Alexei Ramirez, Dayan Viciedo, and Tyler Flowers all have been fantastic through the first 30 games of the season, but can they keep it up? I seriously doubt that any of them will be batting around .350 much longer, but any .300 averages from that group would have been a reach before the season started.
Alexei Ramirez leads the American League with a .356 average and has four homers, 19 RBI, four steals, and 18 runs scored. If you do the math, that means Ramirez would be on-pace for a 20/20 season with about 100 runs and 100 RBI. Can he reach those numbers? Let’s start with the batting average. Ramirez is a career .280 hitter and will have a hard time keeping his average over .300 as the season progresses. Ramirez’s high average is due in large part to an inflated .365 batting average with balls in play (BABIP). With a career .297 BABIP, I would expect Ramirez’s average to decrease as his BABIP decreases during the season. Expect Ramirez’s average to be between .280 and .300 at the end of the year. While I don’t think the average is sustainable, I certainly believe that Ramirez can reach 20 home runs and 20 steals. Ramirez stole 30 bases last year and he shows no signs of slowing down. After only hitting a combined 15 home runs the last two seasons, 20 homers is definitely a stretch, but he’s done it before. Ramirez hit 21 homers in 2008 and 69 over his first four seasons, so I think it is doable. If not, he should finish the year with at least 15 home runs. Finally, both the RBI and runs scored totals likely won’t be approaching 100 at year’s end. With Ramirez’s batting average severely inflated, his RBI and runs scored pace will likely fall off when his average does as well. So, Alexei Ramirez won’t finish the season with a .356/100/20/100/20 stat line, but a .290/80/15/80/25 stat line is probably more realistic.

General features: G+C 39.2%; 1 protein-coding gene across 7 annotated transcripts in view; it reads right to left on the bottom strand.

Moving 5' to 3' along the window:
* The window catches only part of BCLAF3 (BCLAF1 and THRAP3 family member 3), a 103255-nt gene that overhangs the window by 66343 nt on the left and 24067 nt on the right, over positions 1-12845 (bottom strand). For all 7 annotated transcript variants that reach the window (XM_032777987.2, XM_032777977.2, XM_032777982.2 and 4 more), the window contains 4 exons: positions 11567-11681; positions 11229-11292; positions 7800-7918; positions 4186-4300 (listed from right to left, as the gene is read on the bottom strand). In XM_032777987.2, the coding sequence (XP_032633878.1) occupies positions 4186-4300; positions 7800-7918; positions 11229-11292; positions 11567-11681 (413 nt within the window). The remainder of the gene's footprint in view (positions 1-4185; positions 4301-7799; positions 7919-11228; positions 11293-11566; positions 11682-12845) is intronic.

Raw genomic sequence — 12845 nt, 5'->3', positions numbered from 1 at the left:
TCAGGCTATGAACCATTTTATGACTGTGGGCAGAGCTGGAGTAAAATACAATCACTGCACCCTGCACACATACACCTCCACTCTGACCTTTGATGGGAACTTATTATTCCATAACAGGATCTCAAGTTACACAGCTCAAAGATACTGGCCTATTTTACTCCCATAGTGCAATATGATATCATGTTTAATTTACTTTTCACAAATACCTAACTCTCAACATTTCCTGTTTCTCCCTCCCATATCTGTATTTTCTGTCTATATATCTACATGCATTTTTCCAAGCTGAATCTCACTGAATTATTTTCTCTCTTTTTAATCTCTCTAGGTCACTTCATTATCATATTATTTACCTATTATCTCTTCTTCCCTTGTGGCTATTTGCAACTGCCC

Dayan Viciedo has had a unique start to the season because White Sox fans have always seen Viciedo as a hitter with a mediocre average and good power. So far this season, Viciedo has been the complete opposite with just one home run, a .337 average, and a surprising .404 OBP. The low home run total is fluky to me, so it should rise with more at-bats and as the weather heats up. But, what about the batting average and on-base percentage? Viciedo owns a career batting average of .269 and a .314 on-base percentage. Like Ramirez, Viciedo’s high average is a result of an inflated BABIP of .390, and his average will fall once that BABIP normalizes to his career .312 clip. However, the biggest difference in Viciedo’s game is his improved patience at the dish. Viciedo has got on base via the walk eleven times and has only struck out fifteen times in 104 plate appearances. Those numbers equate to a 10.6% walk rate and a 14.4% strikeout rate, with both numbers being huge improvements over his career marks of 5.5% and 21.0% respectively. Since Viciedo has nearly doubled his walk rate and cut down on his strikeout rate by nearly one-third, that suggests he could be in store for a career year in batting average and on-base percentage. I wouldn’t at all be surprised to see Viciedo hit near .300 with a OBP around .340 if he can continue to walk more and cut down on his strikeouts. If he does that, the homers should also skyrocket to his 20-plus potential throughout the next five months.
Tyler Flowers’ hot start is the least likely one to continue out of the trio. Flower’s is hitting .354 and his BABIP is .560. Simply put, both of those numbers will start to plummet very soon. Flowers’ walk rate of 6.8% and strikeout rate of 35.2% are right in-line with his career percentages of 7.8% and 34.1% respectively. In other words, Flowers’ hot start is really fluky and is very unsustainable. While I don’t expect Flowers to hit .195 like he did last year, expecting anything over .250 is unrealistic. The one thing that Flowers does have going for him is that he has yet to hit for power and extra base hits by netting singles on 26 out of 29 hits. If he starts to drive the ball in the gaps and over the fence, then that should help neutralize his regression a little bit. Based on that, I think a .230 to .250 average with 15-plus home runs is a more reasonable expectation.